In the world of crabs, the spanner crab (Ranina ranina) is special.
Spanner crabs move forward and backward as opposed to sideways, and unlike other crabs, the spanner crab is an effective predator spending most of its life buried in the sand, eyes protruding, watching for unsuspecting prey. In fact its spanner-shaped claw is very effective for opening the shells of scallops, oysters, molluscs and other crustaceans.
This predatory diet could be the reason why the spanner crab’s meat is so incredibly sweet, and why the flesh of the spanner crab is never stringy like other crab meat, but soft and irresistibly succulent. Understandably spanner crabs are often compared to lobsters, but we think lobsters are like spanner crabs.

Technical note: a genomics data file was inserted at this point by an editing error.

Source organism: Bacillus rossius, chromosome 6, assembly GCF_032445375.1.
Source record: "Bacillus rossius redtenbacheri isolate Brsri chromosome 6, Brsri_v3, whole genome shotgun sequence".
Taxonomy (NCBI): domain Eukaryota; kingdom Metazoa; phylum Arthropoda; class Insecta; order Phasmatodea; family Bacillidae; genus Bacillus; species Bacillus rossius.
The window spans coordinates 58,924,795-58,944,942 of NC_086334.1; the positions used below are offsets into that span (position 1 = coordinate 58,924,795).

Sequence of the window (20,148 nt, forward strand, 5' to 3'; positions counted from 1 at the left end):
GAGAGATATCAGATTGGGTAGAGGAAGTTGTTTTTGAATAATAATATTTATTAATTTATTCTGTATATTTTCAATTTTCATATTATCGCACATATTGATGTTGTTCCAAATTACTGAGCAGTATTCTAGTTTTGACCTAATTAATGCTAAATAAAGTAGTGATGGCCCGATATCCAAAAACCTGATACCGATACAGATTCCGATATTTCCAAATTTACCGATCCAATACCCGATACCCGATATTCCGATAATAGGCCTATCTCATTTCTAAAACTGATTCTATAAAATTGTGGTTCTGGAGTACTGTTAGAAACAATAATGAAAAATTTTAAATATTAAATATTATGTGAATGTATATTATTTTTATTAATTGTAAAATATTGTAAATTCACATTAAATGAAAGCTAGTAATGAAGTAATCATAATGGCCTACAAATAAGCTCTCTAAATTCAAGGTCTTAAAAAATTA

Spanner crabs can be found in sandy coastal regions, predominantly off Australia’s North Eastern coast between Gladstone in Queensland and Ballina in New South Wales and at depths from 20 – 100 metres. They are also found, albeit in much smaller volumes, in Hawaii, where they are known as Kona crabs and in The Philippines where they are known as Curachas.
Another thing both lobsters and spanner crabs share is the colouring of their shells, which can range in colour from a burgundy-orange in raw crabs to bright scarlet red once cooked.
With so many similarities to lobster as well as its unique taste, texture, diet, habitat and appearance, is it any wonder that we think Fraser Isle Spanner Crab is a culinary experience everyone should try?